health care

Day 2417: Roadmap for a respectful culture

Hello, my respectful readers!

Yesterday, I noticed this big roadmap on the office wall of our Senior Director of Social Work and Patient/Family Engagement at the hospital:

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Respectfully, I realize that parts of that important roadmap are difficult to read.  I hope this helps:

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In case it doesn’t, I respectfully submit this list of behaviors promoting a respectful culture:

  • Intentionally engaging and including all constituents by participation and information sharing
  • Spending time with people
  • Introducing new employees via walkabouts through the department
  • Saying thank you
  • Asking questions
  • Listening more, talking less
  • Paraphrasing to check understanding
  • Coming up with at least 3 possible rationales for an action
  • Making eye contact
  • Saying “hi” to everyone
  • Helping those who are lost
  • Smiling
  • Show gratitude frequently
  • Asking for and accepting help when needed
  • Asking for feedback across, down, up

Yesterday, I met our neighbor Will Isenberg,  who is offering a roadmap for a respectful culture …

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I’m voting for Will on September 10 because I believe his roadmap will lead to a more respectful culture.

Today, I will be respectfully appearing on the podcast Heart to Heart with Anna, in which Anna Jaworski and I will be intentionally engaging and including all listeners by participation and information sharing about my very unusual heart. I don’t yet have a specific roadmap to my episode, but I’ll insert that link later today.

Here’s the link to the podcast. The first airing will be noon USA Eastern time.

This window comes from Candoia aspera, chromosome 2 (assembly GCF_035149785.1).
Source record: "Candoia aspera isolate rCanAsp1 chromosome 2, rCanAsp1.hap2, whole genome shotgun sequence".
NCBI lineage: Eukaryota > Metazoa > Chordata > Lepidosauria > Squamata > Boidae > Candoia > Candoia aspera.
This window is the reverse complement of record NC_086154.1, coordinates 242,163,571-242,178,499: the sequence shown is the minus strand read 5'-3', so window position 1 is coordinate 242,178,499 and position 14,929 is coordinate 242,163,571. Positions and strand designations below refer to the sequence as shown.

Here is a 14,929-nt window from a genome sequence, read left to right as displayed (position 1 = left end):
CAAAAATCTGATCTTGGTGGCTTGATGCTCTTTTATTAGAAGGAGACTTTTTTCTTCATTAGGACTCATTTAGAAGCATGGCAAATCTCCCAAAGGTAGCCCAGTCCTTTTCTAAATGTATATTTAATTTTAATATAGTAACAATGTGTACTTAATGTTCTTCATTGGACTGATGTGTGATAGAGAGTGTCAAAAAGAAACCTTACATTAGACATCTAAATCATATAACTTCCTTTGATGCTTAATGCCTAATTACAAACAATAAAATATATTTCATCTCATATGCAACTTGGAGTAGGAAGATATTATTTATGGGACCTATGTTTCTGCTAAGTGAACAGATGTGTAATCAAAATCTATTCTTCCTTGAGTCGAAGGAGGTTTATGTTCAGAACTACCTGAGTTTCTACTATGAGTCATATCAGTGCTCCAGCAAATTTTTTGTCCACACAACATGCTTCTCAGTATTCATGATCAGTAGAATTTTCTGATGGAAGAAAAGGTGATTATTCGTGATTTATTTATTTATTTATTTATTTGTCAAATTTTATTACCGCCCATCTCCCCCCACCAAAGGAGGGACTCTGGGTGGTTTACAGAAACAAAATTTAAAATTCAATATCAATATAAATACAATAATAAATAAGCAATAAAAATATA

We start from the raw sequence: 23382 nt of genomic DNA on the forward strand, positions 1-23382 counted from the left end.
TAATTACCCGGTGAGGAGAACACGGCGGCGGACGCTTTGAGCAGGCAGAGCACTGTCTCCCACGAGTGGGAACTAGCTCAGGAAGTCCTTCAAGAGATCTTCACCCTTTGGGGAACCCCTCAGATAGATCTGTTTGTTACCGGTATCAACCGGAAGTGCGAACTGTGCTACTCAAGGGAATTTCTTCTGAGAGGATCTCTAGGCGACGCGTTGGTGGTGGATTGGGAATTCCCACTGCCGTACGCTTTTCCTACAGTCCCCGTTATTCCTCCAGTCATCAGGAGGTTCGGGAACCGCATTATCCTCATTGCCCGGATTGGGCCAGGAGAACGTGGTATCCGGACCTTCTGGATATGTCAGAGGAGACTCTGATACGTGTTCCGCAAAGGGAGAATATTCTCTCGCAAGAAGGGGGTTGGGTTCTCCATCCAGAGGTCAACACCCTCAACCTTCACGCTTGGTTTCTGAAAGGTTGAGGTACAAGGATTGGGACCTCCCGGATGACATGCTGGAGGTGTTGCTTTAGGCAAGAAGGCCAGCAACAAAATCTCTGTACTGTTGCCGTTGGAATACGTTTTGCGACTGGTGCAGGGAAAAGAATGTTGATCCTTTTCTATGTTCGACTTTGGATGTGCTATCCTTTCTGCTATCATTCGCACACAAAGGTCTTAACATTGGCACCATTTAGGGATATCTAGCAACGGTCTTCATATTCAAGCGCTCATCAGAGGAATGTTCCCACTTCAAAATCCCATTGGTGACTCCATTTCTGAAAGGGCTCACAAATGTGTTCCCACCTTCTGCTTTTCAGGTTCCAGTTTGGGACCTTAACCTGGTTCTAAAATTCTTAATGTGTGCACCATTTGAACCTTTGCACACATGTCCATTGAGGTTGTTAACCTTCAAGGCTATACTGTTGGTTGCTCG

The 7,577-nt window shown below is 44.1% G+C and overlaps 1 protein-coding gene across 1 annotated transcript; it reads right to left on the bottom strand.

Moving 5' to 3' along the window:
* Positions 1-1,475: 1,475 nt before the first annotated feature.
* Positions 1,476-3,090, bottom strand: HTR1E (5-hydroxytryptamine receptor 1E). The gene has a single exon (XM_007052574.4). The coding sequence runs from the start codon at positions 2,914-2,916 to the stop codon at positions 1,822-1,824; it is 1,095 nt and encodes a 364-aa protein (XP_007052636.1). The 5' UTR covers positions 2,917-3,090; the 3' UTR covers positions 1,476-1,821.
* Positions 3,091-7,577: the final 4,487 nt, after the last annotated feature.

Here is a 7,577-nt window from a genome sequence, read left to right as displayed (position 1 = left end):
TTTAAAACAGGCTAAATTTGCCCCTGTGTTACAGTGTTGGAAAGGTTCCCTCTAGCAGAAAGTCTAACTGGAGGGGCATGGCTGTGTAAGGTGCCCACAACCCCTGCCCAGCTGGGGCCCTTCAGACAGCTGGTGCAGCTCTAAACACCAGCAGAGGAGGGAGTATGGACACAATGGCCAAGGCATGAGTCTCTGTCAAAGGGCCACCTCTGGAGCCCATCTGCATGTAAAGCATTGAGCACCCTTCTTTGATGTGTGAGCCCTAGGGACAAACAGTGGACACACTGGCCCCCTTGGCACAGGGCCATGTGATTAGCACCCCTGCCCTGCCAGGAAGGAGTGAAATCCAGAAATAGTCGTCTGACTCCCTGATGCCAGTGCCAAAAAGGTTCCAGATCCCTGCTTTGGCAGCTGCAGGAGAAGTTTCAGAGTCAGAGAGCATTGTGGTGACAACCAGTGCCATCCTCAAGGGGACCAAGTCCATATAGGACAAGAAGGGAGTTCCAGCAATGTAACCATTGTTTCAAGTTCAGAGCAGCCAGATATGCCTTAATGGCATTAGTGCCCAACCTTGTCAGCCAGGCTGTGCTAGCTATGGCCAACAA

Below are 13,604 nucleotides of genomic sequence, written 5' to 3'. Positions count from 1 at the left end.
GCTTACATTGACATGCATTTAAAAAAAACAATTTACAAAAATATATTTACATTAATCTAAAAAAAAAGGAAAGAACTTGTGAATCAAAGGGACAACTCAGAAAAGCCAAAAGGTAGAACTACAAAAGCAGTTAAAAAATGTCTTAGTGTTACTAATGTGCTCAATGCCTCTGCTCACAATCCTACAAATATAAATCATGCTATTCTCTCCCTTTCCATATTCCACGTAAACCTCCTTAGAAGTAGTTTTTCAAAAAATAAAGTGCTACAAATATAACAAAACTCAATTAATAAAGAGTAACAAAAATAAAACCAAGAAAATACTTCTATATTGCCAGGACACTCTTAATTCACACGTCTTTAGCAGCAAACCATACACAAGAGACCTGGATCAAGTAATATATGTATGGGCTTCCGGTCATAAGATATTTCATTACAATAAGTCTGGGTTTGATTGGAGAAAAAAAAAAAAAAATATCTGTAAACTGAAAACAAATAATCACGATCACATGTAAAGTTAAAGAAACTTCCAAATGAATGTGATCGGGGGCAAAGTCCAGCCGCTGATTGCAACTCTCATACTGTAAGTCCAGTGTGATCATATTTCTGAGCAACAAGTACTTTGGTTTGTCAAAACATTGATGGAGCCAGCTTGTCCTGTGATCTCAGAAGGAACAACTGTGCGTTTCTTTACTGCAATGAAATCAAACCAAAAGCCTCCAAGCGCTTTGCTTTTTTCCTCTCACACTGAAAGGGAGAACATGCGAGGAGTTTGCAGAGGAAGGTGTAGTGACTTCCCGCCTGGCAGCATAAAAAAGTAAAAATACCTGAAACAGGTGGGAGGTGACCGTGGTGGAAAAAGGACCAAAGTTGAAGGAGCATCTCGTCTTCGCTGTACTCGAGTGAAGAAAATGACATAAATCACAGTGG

And this link lets you listen at your convenience.

I respectfully submit all my other photos from yesterday, wondering which offer a roadmap for a respectful culture:

What music comes to mind when you think of a roadmap to a respectful culture?

This is what comes up on YouTube:

This shows up, too:

Now I’m asking for feedback across, down, up, with a respectful roadmap to the comments section, below.

Since gratitude is such an important part of a roadmap to a respectful culture, thanks to all who helped me create this blog post and — of course! — to YOU.

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Categories: health care, heart condition, personal growth, photojournalism | Tags: , , , , , , , , | 20 Comments

Day 2327: Why? Why?

Why oh why am I writing a fourth blog post about Why?  Why am I linking to the previous three posts (here, here, and here)?

Why did I write “Why?” on two different white boards at work yesterday?

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Why do white boards consistently get more difficult to erase?

Why were people in therapy yesterday asking so many WHY? questions, including:

Why is there so much traffic?

Why did it take me four times as long as usual to get here today?

Why do people back their cars into spaces in parking lots?